The switch on the far right of the second row of the control panel 22 is the spindle index After one side of the log 26 is peeled, the operator uses switch 58 to rotate the log 26 into position for another pass of back removal by the cutterhead As has been stated, the average log will require about twelve passes of the cutterhead 28 to be completely ready for use in home construction. The bottom row of switches includes the log kicker arm control 44 a. The kicker control 44 a operates the log kicker arm 44 in a degree cycle.
Automated stripper of Invention log
The next o on the bottom row of the control panel 22 is the cutterhead start The cutterhead start button 60 starts the five horse power motor strippef on Invejtion cutterhead In nIvention similar manner, the cutterhead stop strripper 61 stops the cutterhead motor The autokated example is Ivention description of an operator-controlled machine peeling a log. Example 1 Operator Controlled Strippef Peeling Sitting in the operator's chair 20, an operator wearing a automatdd hat not shown will turn the machine on by turning Invetnion key in the lockout When ready to begin, he will activate the infeed switch 55 that controls the feeding of logs 26 to the lineal log peeler and debarker from the live log deck 21 towards the trough The log 26 is then dropped into the trough 47 and moves the, infeed 55 back so that other logs are out of the way and the log 26 of interest is ready to loh debarked.
The log 26 is end-dogged by moving the lower carriage tail stock 65 forward with the Invdntion travel control When the log 26 Invetion ready to be peeled, the operator autpmated the cutterhead motor 46 by switch The cutterhead carriage cylinder 39 is placed into operation Ijvention switch lf d. The cutterhead carriage 32 is moved along the log 26 by the operator's control of switch 50 b. The movement of the cutterhead carriage 32 is controlled by the operator and switch 50 c. After the autojated carriage 32 is stopped, it is raised away from the log by switch Automatfd the log 26 is rotated so that another unpeeled side is ready to be debarked, the process is repeated until all the log's surfaces are free Invention of automated log stripper bark.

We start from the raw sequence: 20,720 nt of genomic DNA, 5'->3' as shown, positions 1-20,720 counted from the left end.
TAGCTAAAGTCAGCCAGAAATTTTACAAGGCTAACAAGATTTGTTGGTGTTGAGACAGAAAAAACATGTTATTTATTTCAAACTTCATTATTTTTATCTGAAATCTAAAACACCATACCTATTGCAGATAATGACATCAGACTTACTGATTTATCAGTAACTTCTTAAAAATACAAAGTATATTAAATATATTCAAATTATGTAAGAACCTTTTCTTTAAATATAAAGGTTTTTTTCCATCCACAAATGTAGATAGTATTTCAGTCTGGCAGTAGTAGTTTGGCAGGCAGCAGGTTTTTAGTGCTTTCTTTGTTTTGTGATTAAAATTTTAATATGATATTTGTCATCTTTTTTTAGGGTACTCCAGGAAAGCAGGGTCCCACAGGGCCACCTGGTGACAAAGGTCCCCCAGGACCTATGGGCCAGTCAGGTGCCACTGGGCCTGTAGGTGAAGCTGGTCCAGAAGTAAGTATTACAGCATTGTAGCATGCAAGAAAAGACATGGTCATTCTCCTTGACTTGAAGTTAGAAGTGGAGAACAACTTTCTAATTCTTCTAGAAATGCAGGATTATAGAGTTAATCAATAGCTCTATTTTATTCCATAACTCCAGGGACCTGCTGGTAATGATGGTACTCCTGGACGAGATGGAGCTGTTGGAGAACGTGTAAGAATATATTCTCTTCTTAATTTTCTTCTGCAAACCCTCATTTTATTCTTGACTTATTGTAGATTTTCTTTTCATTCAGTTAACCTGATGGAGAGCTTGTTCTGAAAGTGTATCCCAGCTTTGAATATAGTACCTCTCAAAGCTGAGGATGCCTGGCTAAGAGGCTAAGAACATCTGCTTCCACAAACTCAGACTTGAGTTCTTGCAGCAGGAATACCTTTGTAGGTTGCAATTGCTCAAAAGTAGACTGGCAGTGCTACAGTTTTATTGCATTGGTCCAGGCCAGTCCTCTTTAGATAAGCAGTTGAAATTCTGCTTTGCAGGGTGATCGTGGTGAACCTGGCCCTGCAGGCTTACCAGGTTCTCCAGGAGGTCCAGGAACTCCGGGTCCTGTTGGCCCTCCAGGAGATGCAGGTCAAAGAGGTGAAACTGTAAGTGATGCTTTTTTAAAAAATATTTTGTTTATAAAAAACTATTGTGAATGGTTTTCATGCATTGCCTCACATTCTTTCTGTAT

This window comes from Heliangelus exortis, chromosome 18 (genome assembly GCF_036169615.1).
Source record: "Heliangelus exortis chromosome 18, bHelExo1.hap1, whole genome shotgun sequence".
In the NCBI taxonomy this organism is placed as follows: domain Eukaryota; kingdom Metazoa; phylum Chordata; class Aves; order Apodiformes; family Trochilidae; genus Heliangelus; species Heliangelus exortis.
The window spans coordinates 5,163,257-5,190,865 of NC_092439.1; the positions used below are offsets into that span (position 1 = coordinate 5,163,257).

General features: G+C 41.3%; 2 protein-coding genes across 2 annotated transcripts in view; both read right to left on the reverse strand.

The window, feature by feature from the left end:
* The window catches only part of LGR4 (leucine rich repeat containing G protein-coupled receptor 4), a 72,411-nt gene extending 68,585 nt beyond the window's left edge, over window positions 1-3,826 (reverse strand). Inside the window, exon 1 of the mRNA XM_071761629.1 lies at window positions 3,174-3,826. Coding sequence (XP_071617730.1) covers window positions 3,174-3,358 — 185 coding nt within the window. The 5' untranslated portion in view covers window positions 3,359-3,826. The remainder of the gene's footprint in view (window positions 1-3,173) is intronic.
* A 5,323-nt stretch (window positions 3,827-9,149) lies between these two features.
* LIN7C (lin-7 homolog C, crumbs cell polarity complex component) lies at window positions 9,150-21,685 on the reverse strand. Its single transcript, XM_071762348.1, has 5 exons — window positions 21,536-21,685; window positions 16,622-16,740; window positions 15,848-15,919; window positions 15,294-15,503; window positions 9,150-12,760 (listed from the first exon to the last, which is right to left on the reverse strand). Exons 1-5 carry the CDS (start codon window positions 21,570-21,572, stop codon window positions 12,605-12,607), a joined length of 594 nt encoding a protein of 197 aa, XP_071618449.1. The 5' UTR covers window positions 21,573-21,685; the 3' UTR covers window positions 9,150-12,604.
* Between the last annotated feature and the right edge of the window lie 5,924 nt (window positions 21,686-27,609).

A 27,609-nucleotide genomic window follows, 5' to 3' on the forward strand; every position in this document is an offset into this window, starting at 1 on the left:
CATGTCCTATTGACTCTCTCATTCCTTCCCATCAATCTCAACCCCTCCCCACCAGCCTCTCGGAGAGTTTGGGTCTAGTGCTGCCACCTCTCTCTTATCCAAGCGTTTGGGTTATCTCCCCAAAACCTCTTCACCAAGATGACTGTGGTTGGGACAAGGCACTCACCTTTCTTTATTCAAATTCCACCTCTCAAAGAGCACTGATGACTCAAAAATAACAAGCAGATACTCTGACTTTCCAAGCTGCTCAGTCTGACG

When the last log of the operator's shift has been debarked, the operator stops the lkg motor 46 using control The push kicker 54 is now activated by switch 54 a. Lastly, the log kicker arm 44 is activated by switch 44 a lifting and removing the log 26 away from the debarking machine onto a storage area not shown. When operations are complete, the operator turns off the machine with a key in the lockout Example 2 Automatically Controlled Log Peeling Another example of a preferred embodiment of the instant invention relates to log peeling and debarking using automatic controls. In this embodiment, a human operator is required only in stopping, starting, and troubleshooting situations.
After an operator uses a key to override the lockout 51, all functions of the machine will be activated in the sequence described below. The functions will engage with electric sensors, engaging the functions sequentially in a manner as follows: The five steps described above complete one peeling cycle. A typical log 26 with a diameter of about twelve inches will require twelve peeling positions. When the machine finishes peeling a log 26, the cutterhead motor 46 will automatically turn off. The cutterhead carriage 32 automatically returns to its starting point. The lower carriage tail stock 65 opens to the maximum length starting point, and releases the peeled log 26 back into the trough The log kicker arm 44 rotates a full degrees, lifting the log 26 up and away from the machine.